After analyzing the histories of each of the 9 historic ballparks, 100% have undergone some form of alteration in pursuit of modernity. The most common alteration made was the addition or renovation of seating. The least common alterations made were the addition of kids’ play areas and the addition or renovation of dugouts. These statistics are expanded in the Historic Ballpark Alteration Chart. This chart shows past, undergoing, and projected alterations to each of the 9 historic ballparks observed in this study. Depending on age, these alterations, which include renovations and additions, may have been made to the same ballpark more than once.
    Historic-Ballpark-Alteration-Chart_PMAPDX
    Overall, these alterations have unquestionably contributed to the extended lifespan of each of these ballparks. This has allowed 5 of them to obtain historic status, either nationally or locally, one of which used Federal Historic Preservation Tax Credits. More importantly, they all have retained their function and purpose, while not all alterations made to these ballparks align with the National Park Service’s preservation standards.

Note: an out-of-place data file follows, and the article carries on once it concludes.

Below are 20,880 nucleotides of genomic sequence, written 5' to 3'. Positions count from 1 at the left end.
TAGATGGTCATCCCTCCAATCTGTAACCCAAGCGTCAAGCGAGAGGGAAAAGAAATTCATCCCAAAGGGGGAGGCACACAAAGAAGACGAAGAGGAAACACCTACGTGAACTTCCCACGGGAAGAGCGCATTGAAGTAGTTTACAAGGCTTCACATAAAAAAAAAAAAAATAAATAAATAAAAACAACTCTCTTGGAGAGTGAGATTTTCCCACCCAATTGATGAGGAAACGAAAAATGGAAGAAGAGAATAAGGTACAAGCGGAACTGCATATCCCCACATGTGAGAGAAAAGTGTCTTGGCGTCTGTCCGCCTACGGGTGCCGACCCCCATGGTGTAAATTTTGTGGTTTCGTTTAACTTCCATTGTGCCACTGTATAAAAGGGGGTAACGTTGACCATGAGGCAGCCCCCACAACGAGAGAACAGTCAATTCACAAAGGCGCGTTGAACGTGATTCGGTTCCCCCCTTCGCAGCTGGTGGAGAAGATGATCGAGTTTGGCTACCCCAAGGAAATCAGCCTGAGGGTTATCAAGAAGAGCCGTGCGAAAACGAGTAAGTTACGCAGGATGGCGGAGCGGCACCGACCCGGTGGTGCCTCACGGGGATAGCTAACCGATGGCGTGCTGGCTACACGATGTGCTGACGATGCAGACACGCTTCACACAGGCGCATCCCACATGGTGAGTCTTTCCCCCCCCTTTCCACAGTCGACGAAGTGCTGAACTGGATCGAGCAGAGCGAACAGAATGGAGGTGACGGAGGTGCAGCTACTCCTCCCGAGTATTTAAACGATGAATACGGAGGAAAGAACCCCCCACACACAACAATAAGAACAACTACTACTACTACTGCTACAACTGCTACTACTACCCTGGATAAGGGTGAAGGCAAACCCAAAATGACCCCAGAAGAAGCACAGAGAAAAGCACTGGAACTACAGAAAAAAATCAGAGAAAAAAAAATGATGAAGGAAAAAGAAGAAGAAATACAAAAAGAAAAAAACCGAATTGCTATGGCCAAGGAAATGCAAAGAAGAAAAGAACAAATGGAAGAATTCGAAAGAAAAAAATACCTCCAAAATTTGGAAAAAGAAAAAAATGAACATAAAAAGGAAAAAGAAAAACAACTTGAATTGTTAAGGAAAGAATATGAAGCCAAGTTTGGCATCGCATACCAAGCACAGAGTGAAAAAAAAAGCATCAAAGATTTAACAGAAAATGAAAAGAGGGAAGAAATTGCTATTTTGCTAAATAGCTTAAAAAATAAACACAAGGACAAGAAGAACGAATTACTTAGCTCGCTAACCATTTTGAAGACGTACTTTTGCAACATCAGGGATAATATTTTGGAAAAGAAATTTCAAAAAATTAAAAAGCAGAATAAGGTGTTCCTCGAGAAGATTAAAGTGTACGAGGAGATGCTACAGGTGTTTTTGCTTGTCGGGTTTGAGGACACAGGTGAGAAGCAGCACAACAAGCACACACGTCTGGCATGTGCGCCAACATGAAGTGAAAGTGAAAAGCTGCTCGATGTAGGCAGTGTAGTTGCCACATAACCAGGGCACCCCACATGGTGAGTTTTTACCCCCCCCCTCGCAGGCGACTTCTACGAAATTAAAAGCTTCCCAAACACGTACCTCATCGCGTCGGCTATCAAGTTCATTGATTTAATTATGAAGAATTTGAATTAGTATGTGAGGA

Titled “Preservation and Ballparks: A Survival Guide for the American Ballpark,” this study is meant to propel the discussion of the question: what factors contribute to the preservation of major league ballparks? Other factors that need further examination to truly understand the holistic approach to preserving ballparks are: 1) the financial impacts of preserving, redeveloping, or repurposing a ballpark; 2) the impact that a ballpark has on team success, franchise revenue, location and fan base; 3) and local preservation laws and ordinances for historic resources. Additionally, for further statistical analysis, this study would need a larger sample size, which includes historic minor league ballparks.

    Overall, this study reinforces some of the most important and fundamentally crucial elements in preservation: function and adaptability. Though the findings made in this study are not new to the preservation field, the perspective of what elements contribute to preservation of a single utilitarian form, such as the ballpark, is. More importantly, this study also reinforces the necessity for change and growth for all structures, even if falling outside of national preservation standards. This does not mean that with change comes demolition, but that change should be embraced, as it has been for these 9 major league ballparks.